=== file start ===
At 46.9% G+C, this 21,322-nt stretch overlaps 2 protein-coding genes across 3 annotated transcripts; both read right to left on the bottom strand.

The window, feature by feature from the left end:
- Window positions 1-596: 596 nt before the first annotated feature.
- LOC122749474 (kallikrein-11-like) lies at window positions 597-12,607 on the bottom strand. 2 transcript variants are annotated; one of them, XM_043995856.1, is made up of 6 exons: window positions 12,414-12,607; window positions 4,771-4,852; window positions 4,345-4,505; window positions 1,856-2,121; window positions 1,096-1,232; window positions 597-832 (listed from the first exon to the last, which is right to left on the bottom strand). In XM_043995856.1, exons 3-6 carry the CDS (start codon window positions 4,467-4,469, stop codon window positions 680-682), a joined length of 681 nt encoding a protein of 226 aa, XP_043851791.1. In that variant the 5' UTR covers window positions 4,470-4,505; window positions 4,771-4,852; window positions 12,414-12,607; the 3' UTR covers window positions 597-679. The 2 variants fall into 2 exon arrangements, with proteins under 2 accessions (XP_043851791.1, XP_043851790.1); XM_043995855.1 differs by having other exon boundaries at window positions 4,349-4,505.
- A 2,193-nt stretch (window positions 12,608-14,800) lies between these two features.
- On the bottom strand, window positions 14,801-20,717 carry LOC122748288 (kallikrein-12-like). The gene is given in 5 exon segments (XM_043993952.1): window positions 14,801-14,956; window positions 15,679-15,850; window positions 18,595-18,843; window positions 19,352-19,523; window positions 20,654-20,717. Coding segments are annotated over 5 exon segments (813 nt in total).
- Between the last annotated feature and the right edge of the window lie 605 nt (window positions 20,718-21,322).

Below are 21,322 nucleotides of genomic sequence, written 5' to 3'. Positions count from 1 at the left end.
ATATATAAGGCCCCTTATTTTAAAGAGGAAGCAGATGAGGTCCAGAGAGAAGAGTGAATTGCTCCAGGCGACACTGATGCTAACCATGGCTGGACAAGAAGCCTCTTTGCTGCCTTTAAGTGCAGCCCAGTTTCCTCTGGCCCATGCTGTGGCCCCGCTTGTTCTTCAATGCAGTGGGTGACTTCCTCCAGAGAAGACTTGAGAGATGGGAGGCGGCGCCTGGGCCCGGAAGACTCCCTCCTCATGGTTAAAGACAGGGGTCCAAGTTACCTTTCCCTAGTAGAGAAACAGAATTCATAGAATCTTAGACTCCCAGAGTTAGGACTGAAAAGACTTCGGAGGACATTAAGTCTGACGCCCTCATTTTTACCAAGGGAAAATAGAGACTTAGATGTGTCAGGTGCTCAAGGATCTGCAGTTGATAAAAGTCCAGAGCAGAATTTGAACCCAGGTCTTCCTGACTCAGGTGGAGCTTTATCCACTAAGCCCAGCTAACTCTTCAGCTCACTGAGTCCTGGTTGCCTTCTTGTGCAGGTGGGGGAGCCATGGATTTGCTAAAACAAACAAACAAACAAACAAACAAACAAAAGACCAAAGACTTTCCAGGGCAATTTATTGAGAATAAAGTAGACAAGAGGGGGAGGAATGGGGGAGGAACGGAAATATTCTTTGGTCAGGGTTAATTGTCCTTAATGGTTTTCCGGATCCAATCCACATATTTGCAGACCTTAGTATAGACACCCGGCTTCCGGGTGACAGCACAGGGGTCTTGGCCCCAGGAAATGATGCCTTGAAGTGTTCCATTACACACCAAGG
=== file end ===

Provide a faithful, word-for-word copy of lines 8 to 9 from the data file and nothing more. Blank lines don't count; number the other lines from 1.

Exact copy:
Below are 21,322 nucleotides of genomic sequence, written 5' to 3'. Positions count from 1 at the left end.
ATATATAAGGCCCCTTATTTTAAAGAGGAAGCAGATGAGGTCCAGAGAGAAGAGTGAATTGCTCCAGGCGACACTGATGCTAACCATGGCTGGACAAGAAGCCTCTTTGCTGCCTTTAAGTGCAGCCCAGTTTCCTCTGGCCCATGCTGTGGCCCCGCTTGTTCTTCAATGCAGTGGGTGACTTCCTCCAGAGAAGACTTGAGAGATGGGAGGCGGCGCCTGGGCCCGGAAGACTCCCTCCTCATGGTTAAAGACAGGGGTCCAAGTTACCTTTCCCTAGTAGAGAAACAGAATTCATAGAATCTTAGACTCCCAGAGTTAGGACTGAAAAGACTTCGGAGGACATTAAGTCTGACGCCCTCATTTTTACCAAGGGAAAATAGAGACTTAGATGTGTCAGGTGCTCAAGGATCTGCAGTTGATAAAAGTCCAGAGCAGAATTTGAACCCAGGTCTTCCTGACTCAGGTGGAGCTTTATCCACTAAGCCCAGCTAACTCTTCAGCTCACTGAGTCCTGGTTGCCTTCTTGTGCAGGTGGGGGAGCCATGGATTTGCTAAAACAAACAAACAAACAAACAAACAAACAAAAGACCAAAGACTTTCCAGGGCAATTTATTGAGAATAAAGTAGACAAGAGGGGGAGGAATGGGGGAGGAACGGAAATATTCTTTGGTCAGGGTTAATTGTCCTTAATGGTTTTCCGGATCCAATCCACATATTTGCAGACCTTAGTATAGACACCCGGCTTCCGGGTGACAGCACAGGGGTCTTGGCCCCAGGAAATGATGCCTTGAAGTGTTCCATTACACACCAAGG